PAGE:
10 SPL/2010 Pseudocode example set_hour (a_hour: INTEGER) -- Set `hour' to `a_hour' require valid_argument: 0 <= a_hour and a_hour <= 23 do hour := a_hour ensure hour_set: hour = a_hour end 10 precondition postcondition

11 SPL/2010 TDD = TFD+refactor 11

12 SPL/2010 What is TDD? Test first design - repeatedly first writing a test case and then implementing the code necessary to pass the test. It is the responsibility of the programmer to define the unit tests as part of the code delivery requirements granularity level of the module module depends on other modules 12

13 SPL/2010 What is TDD? requirements on the code by writing a test test case IS the expression of the requirement implement code to stand by the requirements code pass tests 13

14 SPL/2010 Test First Design cycle Define objects: responsible for specific functionality and interaction Write tests for each OUT: Define the interface of the OUT Define contract for each method of the OUT interface Specify pre-conditions, post-conditions for each method and invariant for the OUT. Write test cases for each invariant, pre and post-condition of each method in the interface. Write the code so it will pass the test Run tests Refactor! improve code design by removing code that "looks bad ("code smells) Repeat process: code changes, rules change, test change When needed - Break the contract, Redefine tests, Refactor code 14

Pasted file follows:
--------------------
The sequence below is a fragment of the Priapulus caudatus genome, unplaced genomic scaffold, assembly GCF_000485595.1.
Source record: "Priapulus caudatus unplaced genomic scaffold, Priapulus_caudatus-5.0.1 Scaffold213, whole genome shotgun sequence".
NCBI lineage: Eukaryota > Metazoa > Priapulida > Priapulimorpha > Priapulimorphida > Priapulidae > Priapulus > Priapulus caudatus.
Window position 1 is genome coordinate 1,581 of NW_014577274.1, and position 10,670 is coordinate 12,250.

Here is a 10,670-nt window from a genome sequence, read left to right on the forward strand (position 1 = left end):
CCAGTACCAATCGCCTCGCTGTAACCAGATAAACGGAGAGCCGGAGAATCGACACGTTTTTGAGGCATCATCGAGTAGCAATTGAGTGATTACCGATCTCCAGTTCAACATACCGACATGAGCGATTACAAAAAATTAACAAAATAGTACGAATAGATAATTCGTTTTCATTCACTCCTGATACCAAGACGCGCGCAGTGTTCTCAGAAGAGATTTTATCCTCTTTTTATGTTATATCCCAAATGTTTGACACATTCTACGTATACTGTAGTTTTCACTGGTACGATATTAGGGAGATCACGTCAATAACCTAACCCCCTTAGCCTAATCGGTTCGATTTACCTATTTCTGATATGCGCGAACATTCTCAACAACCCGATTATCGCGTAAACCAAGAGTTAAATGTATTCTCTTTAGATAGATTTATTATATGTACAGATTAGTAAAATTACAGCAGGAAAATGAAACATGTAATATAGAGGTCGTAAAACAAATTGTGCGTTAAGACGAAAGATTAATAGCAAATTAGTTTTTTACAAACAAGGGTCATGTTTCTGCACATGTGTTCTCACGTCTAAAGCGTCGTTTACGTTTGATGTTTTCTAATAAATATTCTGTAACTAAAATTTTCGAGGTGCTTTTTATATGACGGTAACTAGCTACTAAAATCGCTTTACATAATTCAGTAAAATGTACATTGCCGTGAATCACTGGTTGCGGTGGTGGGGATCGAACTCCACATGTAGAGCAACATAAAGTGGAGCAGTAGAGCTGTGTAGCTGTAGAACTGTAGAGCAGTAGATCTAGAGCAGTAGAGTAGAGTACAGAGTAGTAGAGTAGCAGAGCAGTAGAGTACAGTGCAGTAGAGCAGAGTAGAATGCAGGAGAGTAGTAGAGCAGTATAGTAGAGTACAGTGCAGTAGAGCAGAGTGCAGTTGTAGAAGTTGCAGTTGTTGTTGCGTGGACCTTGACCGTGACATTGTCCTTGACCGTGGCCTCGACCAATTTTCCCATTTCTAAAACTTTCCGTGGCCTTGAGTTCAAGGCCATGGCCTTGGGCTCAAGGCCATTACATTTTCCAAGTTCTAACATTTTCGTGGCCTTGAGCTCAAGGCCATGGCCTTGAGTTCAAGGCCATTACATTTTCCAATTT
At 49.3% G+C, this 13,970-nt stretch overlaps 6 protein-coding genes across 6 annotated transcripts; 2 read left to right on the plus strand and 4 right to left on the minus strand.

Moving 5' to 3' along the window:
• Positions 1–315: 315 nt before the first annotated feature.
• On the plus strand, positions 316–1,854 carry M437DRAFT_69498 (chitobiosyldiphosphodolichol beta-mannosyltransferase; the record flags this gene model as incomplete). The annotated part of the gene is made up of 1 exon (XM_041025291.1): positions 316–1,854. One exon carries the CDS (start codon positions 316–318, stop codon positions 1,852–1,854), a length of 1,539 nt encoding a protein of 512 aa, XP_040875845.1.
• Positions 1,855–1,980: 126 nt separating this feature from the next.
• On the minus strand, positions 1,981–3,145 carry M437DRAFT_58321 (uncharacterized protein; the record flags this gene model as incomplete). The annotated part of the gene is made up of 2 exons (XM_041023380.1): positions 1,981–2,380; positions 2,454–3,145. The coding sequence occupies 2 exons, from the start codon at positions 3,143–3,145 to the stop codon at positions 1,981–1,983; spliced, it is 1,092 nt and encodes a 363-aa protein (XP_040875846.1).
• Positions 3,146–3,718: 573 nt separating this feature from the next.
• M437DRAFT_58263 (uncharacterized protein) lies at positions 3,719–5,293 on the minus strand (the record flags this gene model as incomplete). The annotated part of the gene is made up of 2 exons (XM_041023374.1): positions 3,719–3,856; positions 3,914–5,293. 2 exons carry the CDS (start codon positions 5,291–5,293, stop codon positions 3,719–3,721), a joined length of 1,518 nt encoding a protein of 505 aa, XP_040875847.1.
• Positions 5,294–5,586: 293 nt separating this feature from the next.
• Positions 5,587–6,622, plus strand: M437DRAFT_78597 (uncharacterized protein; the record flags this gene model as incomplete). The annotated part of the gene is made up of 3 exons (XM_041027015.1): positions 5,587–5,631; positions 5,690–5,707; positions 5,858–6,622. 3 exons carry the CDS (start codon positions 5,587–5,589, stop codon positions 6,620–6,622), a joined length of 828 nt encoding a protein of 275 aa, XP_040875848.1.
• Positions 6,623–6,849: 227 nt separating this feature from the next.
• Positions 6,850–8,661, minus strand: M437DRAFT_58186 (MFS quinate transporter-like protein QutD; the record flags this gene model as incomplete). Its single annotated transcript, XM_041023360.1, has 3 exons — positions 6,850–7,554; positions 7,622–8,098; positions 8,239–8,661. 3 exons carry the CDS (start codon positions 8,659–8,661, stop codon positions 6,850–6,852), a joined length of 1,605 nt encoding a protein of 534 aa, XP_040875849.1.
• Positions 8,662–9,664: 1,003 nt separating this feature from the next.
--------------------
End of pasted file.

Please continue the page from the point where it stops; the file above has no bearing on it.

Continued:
15 SPL/2010 Design By Contract (DBC) Concept that helps programmers express the requirements on an object, correctness criteria: preconditions : things that must be true before we invoke a method postconditions : things that must be true after a method is invoked invariants: things that must be true both before and after a method is invoked 15

16 SPL/2010 TDD benefits validation of correctness: errors caused by code/design modifications are caught quickly by programmer, immediately after the code is changed. courage to make code modifications and refactoring, a change will "break" the program. integration tests - test cases can help design intelligent integration tests. design improvement- writing tests before the OUT is implemented ensures OUT is indeed usable, that it is easy to prepare the context in which the OUT can be invoked. E.g.: OUT depends on too many other objects or global objects, - writing tests becomes very difficult - test cases reveal this - strong incentive to improve the design of the OUT documentation - test classes provide examples of code usage 16

17 SPL/2010 JUnit Junit: a simple framework to write tests (in Eclipse) public default ctor setUp() - prepare pre-conditions (@Before) tearDown() - "clean up" the test object after a test has run (@After), "undoes" what the @Before method did. test method for each test case (@Test) JUnit run: instance of the test class is constructed. run setUp() run test case display test results (pass/fail) run tearDown() 17

18 SPL/2010 Example: Stack data object 18